Tech analyst firm Canalys says that while netbooks reduced the PC profit margin they’ve proven their worth by transforming the industry – and being the only market segment to grow.
The big brands may miss the fat sales margins afforded by conventional notebooks, but if it wasn’t for low-cost netbooks 2009 could have been the ‘annus horribilis’ of computing.
European analyst firm Canalys reports that netbooks were “the only PC segment enjoying growth this year”, with 13.5 million of the little low-cost laptops sold worldwide in first half of 2009 alone.
The final tally at years’ end could potentially top 30 million, buoyed by the increase in subsidised netbooks offered by mobile telcos with as part of a contract mobile broadband bundle.
Speaking at last week’s Canalys Mobility Forum in London, company vice-president Mike Welch said that netbooks were three times as likely as notebooks to be used in cafes, public parks or on trains. Indeed, almost half of all netbook owners said they packed the pint-sized portable to take on their holidays.
The netbooks’ extraordinary appeal came at a cost, however. “It forced Microsoft to fend off a threat from Linux by reducing its operating system prices and to continue promoting its ageing XP brand. Netbooks have dramatically lowered industry price points... furthermore, hard-pressed PC vendors have been forced to cut their operating costs to have any chance of turning a profit.”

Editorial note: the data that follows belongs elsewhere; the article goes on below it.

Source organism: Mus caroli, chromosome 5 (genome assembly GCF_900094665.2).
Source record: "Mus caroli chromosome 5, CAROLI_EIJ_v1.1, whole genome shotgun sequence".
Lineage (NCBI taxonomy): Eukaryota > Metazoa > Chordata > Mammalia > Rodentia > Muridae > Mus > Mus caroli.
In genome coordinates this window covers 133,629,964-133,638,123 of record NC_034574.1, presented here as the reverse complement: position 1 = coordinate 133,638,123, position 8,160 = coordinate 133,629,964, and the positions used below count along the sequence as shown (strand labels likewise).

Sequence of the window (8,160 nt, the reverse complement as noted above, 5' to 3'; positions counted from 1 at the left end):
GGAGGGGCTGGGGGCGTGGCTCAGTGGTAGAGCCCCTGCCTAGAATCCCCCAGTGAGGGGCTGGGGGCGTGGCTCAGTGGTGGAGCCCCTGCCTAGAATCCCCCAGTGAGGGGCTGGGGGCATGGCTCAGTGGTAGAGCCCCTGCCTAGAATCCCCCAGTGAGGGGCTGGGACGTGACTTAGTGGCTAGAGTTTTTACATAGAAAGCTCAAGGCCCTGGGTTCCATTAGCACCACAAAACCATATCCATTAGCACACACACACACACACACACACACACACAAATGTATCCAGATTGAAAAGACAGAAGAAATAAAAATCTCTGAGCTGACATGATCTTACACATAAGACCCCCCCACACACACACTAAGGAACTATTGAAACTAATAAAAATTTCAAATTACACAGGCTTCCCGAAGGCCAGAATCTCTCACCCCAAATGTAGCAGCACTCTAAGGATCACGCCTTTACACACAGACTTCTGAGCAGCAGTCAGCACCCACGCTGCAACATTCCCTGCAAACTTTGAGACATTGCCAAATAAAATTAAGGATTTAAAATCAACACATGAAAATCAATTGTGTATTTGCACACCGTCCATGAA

Canalys CEO Steve Brazier went a step further, saying “Netbooks have been a necessary evil for Wintel. They have kept the industry going this year, but have been detrimental to (Microsoft) and Intel.”
The new horizon for netbooks looks to be as subsidised mobile broadband devices sold by telcos.
Operators are playing a pivotal marketing role for the netbook, says senior analyst Daryl Chiam. “The telcos have massive retail and marketing coverage, so suddenly netbooks are being promoted in newspapers, billboards and storefronts with a prominence never before given to PCs.”
“Netbooks, and smart phones, are finally justifying the telcos’ massive infrastructure investments in mobile broadband. They are seeing data revenues rise quickly to offset falling prices for their voice services”.